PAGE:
The Philosophy of Cognitive-behavioural Therapy (CBT): Stoic Philosophy as Rational and Cognitive Psychotherapy

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Karnac Books, 2010 - Psychology - 288 pages
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Why should modern psychotherapists be interested in philosophy, especially ancient philosophy? Why should philosophers be interested in psychotherapy? There is a sense of mutual attraction between what are, today, two thoroughly distinct disciplines. However, arguably it was not always the case that they were distinct.

This book traces the origins of modern cognitive behavioral therapy, noting a clear analogy with ancient philosophy. Robertson skillfully combines the clinical experience of therapy and the academic grasp of philosophy to write in depth.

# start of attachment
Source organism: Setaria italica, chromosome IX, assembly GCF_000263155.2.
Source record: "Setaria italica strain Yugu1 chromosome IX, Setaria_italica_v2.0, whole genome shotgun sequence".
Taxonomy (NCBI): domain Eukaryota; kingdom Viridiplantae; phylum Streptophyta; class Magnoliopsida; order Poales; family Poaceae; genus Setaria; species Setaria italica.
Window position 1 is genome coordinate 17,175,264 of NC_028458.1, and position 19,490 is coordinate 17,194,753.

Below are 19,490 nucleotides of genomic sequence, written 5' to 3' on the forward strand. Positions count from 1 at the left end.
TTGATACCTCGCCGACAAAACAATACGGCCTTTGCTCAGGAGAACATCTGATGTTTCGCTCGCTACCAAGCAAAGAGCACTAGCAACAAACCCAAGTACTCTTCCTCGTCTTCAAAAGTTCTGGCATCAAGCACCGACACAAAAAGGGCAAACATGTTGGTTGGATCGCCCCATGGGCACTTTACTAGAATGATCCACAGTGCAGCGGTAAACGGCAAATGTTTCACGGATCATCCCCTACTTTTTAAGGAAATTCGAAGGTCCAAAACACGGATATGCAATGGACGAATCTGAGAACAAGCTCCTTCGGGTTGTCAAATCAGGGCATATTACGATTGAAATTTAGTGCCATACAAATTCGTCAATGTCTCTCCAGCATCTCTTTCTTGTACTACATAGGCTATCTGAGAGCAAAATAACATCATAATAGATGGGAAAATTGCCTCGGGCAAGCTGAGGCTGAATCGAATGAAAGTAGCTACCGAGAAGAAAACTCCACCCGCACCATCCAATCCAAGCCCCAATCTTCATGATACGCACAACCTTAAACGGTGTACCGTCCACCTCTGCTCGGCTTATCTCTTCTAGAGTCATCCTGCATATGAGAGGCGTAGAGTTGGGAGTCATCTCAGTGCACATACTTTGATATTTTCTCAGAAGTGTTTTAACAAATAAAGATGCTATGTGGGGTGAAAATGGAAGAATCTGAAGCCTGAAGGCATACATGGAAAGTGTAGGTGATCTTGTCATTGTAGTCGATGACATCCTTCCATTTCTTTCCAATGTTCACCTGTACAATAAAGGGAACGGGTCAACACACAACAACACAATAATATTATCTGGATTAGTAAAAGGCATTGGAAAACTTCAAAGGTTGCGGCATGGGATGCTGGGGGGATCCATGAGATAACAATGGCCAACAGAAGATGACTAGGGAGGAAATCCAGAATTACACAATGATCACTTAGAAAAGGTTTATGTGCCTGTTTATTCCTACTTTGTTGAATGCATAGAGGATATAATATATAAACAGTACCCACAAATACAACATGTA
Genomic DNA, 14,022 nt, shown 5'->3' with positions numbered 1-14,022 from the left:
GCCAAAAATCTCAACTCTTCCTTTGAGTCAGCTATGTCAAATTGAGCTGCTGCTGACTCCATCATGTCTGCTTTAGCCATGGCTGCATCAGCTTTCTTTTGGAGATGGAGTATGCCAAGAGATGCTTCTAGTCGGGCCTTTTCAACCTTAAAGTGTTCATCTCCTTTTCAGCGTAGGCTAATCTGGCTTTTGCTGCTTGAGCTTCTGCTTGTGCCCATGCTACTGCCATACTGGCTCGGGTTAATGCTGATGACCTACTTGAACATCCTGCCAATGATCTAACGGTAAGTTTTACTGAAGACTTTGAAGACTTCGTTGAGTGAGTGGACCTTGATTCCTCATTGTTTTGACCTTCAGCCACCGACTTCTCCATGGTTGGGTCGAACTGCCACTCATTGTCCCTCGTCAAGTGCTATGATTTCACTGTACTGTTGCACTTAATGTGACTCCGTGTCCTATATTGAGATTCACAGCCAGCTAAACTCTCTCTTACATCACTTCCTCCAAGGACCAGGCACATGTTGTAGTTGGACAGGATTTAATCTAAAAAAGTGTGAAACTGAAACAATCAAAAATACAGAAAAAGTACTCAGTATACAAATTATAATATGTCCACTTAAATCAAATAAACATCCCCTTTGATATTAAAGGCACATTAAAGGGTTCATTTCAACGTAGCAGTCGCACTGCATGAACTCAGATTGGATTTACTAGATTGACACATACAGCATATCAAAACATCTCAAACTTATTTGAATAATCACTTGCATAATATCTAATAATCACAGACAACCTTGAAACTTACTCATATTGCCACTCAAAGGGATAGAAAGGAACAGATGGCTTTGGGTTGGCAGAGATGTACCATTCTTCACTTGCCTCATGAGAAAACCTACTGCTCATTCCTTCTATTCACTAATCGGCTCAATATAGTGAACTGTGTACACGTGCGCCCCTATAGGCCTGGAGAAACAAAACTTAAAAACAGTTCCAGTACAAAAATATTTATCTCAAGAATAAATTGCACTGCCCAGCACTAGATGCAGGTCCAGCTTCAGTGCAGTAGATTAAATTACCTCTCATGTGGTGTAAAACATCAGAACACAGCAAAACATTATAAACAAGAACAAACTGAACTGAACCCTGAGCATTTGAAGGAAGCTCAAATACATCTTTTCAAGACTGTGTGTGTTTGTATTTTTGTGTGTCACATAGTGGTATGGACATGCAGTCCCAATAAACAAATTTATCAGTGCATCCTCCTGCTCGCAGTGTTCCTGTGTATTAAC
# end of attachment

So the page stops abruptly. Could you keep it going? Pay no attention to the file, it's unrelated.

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Contents

PHILOSOPHY AND
1
CHAPTER
19
CHAPTER THREE
39
CHAPTER FIVE
73
CHAPTER
109
CHAPTER SEVEN
135
CHAPTER EIGHT
151
CHAPTER NINE
169
CHAPTER
193
CHAPTER ELEVEN
207
CHAPTER TWELVE
227
CHAPTER THIRTEEN
249
An example of Stoic therapeutic regime
267
INDEX
283
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About the author (2010)

Donald Robertson is an integrative psychotherapist and trainer, who specializes in the treatment of anxiety and the use of cognitive-behavioral approaches to clinical hypnotherapy. He is the author of a number of articles on philosophy and psychotherapy in professional journals, and the forthcoming book, The Discovery of Hypnosis, The Collected Writings of James Braid. Donald's background in academic philosophy has helped him to appreciate the relationship between modern psychotherapy and ancient philosophy, a subject that he has frequently written about and lectured upon in training courses and professional conferences over the years.

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